Dan Miller
          Atlanta, GA

          Road Racers turn left AND right.


          • #6
            I use '70s & '80s 5.5"X15 Chrysler wheels. Plenty of them around and Stude wheel covers fit fine (Don't know about hubcaps though). They are offset toward the outside a little more than the Stude wheels as well as being wider which widens the stance of the car. 6.5" wheels of the same vintage have most of the extra width on the outside which gets them rather close to the inside of the rear fenders on my Hawk. I have a 225X60 on a 6.5" and I "think" it would clear the fender but if going that route, I'd want to try the actual tire I was using since width varies with price and manufacturer I've been able to use everything from a 215X75 down to a 205X70 on my Hawk and '51. Keep in mind that the smaller, lower profile tires are going to increase the engine rpm for a given mph (although the speedo isn't able to recognize this). My '51 orginally had 7.10X15 with a 3.54 rear axle. With my 205X70X15 tires on it, I'm going to have to switch to a 3.31 rear axle to keep the same rpm-mph ratio. I believe a 215 is too wide for a 4.5" rim. I need to check again, but I think the Dunlop website had a list of recommended rim widths for different sized tires. I don't always believe everything folks tell me, but since Dunlop sells tires and not wheels, I figure they know what they're talking about.


            • #7
              I've heard Jim Pepper talk several times on this issue and I think it was also mentioned in a Co-operator. The points he makes are: The late Stude wheels were made of a light gauge material that was fine for bias ply tires when they were new. Auto manufacturers in general found that with the switch to radial tires a stronger wheel was desirable. The Stude wheels are also at the end of their service life. Steel can only flex so long before it finally gives up. Chrysler wheels are a good option at this time because they are made from a heavier gauge steel (having been designed for disc brakes), they are slightly newer and they are generally cheap and abundant. They were used on full sized Chrysler cars, pickups and vans. I have them on my Hawk.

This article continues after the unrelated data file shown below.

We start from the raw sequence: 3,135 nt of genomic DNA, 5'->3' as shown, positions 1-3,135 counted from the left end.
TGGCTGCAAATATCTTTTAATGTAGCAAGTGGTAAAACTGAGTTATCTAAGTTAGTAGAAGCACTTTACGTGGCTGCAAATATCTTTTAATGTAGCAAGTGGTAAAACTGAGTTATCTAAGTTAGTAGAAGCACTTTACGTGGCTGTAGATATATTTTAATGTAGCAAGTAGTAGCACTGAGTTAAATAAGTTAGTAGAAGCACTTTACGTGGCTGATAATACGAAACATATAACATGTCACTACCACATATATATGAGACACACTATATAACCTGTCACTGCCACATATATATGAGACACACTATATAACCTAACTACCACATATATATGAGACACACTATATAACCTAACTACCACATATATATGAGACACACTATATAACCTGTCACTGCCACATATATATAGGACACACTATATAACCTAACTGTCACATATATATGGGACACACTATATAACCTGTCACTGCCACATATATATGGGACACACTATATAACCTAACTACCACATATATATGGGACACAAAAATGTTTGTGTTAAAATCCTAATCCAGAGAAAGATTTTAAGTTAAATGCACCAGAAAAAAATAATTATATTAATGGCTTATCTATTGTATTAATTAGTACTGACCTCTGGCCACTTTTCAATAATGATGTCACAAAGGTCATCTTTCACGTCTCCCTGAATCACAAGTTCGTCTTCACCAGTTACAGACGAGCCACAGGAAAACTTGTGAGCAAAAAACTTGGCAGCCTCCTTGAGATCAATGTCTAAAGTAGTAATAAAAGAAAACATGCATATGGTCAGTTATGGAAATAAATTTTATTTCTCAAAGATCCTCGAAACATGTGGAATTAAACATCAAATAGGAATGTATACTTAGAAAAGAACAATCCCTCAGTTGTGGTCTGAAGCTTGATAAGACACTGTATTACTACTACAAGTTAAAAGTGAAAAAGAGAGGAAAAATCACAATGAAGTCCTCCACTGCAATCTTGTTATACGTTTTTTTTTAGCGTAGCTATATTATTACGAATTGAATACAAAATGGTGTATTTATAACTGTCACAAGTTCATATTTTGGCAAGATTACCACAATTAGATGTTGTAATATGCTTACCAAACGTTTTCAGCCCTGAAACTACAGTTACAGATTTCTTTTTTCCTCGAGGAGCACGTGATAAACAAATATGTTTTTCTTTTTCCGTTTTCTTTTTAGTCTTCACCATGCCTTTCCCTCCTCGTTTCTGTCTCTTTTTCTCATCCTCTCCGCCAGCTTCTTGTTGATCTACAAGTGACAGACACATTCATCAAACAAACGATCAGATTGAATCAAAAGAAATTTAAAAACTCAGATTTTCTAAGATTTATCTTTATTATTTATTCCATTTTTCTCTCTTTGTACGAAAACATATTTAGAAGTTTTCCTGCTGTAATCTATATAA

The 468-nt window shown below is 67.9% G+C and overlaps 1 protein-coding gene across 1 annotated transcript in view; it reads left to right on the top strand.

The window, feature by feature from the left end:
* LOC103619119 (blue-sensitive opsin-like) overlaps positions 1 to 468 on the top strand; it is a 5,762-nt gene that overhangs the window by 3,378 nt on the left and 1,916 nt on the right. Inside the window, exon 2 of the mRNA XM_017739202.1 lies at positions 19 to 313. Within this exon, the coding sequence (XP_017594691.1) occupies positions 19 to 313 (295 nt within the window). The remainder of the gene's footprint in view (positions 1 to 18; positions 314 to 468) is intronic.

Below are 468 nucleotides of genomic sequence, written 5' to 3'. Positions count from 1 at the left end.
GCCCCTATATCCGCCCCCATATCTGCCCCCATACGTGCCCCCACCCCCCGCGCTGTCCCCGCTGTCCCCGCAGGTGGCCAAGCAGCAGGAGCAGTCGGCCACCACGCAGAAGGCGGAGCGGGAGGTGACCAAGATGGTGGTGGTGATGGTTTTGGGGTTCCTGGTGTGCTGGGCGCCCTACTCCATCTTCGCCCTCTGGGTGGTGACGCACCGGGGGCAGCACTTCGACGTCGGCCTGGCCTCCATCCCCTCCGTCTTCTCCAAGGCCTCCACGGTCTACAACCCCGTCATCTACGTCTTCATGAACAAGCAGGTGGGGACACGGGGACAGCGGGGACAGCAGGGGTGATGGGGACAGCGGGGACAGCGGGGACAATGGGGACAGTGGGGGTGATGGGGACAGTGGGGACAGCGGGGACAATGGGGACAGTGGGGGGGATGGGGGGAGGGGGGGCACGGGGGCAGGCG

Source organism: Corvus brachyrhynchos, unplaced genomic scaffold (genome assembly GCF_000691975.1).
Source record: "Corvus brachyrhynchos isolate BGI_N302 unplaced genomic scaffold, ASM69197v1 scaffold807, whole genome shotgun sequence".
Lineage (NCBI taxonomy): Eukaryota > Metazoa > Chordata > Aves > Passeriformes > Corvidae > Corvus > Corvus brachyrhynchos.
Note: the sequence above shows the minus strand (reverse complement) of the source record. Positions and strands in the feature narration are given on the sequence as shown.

Tim K.
              '64 R2 GT Hawk
              Tim K.
              \'64 R2 GT Hawk


              • #8
                Dick, great photo of your car at the marina! Beautiful car first of all, you did a wonderful job on it. You also picked a great backround that's very appropriate...the boats imply leisure, ample finances and a relaxed atmosphere which to me seems very fitting of the GT; a relaxing package that gives one the appearance and impression of speed, power and money. Also great lighting, ample light on the backround to accentuate the blues, reds, whites and yellows, enough light on the Stude to show what an excellent, fluid like appearance the finish has but subdued enough to not have harsh shadows on and under the car. I don't know if you're a professional photographer or all this was just a lucky accident you stumbled on to, but if Studebaker would of had you taking it's promo shots, they'd probably still be in business today!


                • #9
                  Lucky accident, unfortunately . The great thing about digital is that you can take 100 photos and there is bound to be a good one in there somewhere ...if not, you can take a PRETTY good one into PhotoShop and make it a good one. This one was a little dark initially so I increased the exposure in PhotoShop.

                  Dick Steinkamp
                  Bellingham, WA